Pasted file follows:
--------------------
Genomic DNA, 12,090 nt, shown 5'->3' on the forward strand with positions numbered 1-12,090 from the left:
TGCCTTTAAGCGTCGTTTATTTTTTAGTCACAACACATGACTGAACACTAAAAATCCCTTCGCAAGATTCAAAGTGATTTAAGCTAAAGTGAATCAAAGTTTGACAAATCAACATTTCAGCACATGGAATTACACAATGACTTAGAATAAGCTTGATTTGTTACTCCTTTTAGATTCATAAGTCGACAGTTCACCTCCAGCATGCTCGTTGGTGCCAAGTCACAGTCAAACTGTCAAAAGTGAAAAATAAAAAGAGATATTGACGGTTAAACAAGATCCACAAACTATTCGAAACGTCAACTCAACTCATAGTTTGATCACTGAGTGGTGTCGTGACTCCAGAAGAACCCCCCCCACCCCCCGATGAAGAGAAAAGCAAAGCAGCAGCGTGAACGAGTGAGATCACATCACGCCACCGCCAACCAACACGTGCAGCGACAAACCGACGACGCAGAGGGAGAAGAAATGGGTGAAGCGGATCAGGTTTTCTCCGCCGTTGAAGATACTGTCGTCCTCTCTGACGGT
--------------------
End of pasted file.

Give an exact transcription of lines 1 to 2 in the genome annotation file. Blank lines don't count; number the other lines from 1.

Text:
Genomic DNA, 12,090 nt, shown 5'->3' on the forward strand with positions numbered 1-12,090 from the left:
TGCCTTTAAGCGTCGTTTATTTTTTAGTCACAACACATGACTGAACACTAAAAATCCCTTCGCAAGATTCAAAGTGATTTAAGCTAAAGTGAATCAAAGTTTGACAAATCAACATTTCAGCACATGGAATTACACAATGACTTAGAATAAGCTTGATTTGTTACTCCTTTTAGATTCATAAGTCGACAGTTCACCTCCAGCATGCTCGTTGGTGCCAAGTCACAGTCAAACTGTCAAAAGTGAAAAATAAAAAGAGATATTGACGGTTAAACAAGATCCACAAACTATTCGAAACGTCAACTCAACTCATAGTTTGATCACTGAGTGGTGTCGTGACTCCAGAAGAACCCCCCCCACCCCCCGATGAAGAGAAAAGCAAAGCAGCAGCGTGAACGAGTGAGATCACATCACGCCACCGCCAACCAACACGTGCAGCGACAAACCGACGACGCAGAGGGAGAAGAAATGGGTGAAGCGGATCAGGTTTTCTCCGCCGTTGAAGATACTGTCGTCCTCTCTGACGGT